Information Possibly Outdated
The information presented on this page was originally released on February 28, 2008. It may not be outdated, but please search our site for more current information. If you plan to quote or reference this information in a publication, please check with the Extension specialist or author before proceeding.
Ag producers meet to tell research, education needs
VERONA -- On Feb. 20, the nation’s oldest group of its type met for the 55th time at the North Mississippi Research and Extension Center in Verona.
The North Mississippi Producer Advisory Committee has met every year since 1953 and its purpose has remained the same -- to tell Mississippi State University Extension Service and the Mississippi Agricultural and Forestry Experiment Station personnel the research and education needs of agricultural producers in 27 north Mississippi counties.
“This is the model for this type of event all over the United States,” said Reuben Moore, associate MAFES director. “When anyone wants to establish a producer group to tell university researchers and Extension personnel about their needs, they look to north Mississippi.”
Almost 200 producers representing 12 commodities attended the 2008 meeting. They met in commodity groups to discuss their needs, with representatives of each group reporting to Extension and experiment station representatives at the end of the meeting.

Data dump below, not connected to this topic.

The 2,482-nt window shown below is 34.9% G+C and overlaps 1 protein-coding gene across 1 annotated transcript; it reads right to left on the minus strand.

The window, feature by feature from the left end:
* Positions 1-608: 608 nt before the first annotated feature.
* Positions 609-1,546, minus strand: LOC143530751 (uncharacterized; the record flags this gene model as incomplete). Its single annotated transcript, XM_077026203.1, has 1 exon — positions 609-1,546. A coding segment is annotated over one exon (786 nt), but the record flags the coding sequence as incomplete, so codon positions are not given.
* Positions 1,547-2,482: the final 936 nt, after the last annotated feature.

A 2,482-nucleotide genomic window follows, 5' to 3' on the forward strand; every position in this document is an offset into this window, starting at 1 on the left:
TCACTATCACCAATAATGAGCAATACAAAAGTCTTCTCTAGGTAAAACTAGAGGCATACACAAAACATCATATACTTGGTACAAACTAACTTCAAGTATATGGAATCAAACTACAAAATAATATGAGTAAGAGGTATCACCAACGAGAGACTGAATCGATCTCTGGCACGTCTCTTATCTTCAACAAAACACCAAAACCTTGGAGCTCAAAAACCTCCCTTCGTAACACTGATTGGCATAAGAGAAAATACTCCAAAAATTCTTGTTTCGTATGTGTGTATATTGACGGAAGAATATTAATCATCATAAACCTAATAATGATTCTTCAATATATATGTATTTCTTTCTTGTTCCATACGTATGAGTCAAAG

The agricultural products represented at the meeting included aquaculture, beef cattle, cotton, dairy, equine, forestry, fruit and vegetables, grain crops, horticultural crops, sweet potatoes, swine and turf grass.
Almost every group expressed concern about rising energy costs and asked for MSU research with energy-efficient management practices and with alternative sources of energy.
The fruit and vegetable group representative, Ralph Hanskiewicz of Union County, said the group also discussed the need for increased promotion of local farmers markets.
“If you produce and sell locally, it gives the customer a fresher product without having to drive a long distance,” he said.
Marketing information and research were important topics for the livestock groups. The swine producers also discussed the need for developing specialty markets for small, independent growers. The dairy producers asked for a dairy short course through MSU Extension and for a partnership with other universities in the Southeast for mastitis research.
The north Mississippi turf grass producers asked for university help educating their customers.
“There is a need to educate the public on how to properly take care of turf,” said turf representative Chris Hussey of Lee County. “Turf is also an industry that needs additional research on ways to reduce the cost of production.”
The input received at the Verona meeting will help MSU better serve agricultural producers of all types, said Alan Blaine, head of the North Mississippi Research and Extension Center.
“Agriculture is an important part of the economy in Mississippi, but producers are facing challenges from high input costs, competition from imports and the need to adapt new technology to fit their operations,” he said. “The things we heard here today are important in helping MSU work with producers in meeting those challenges.”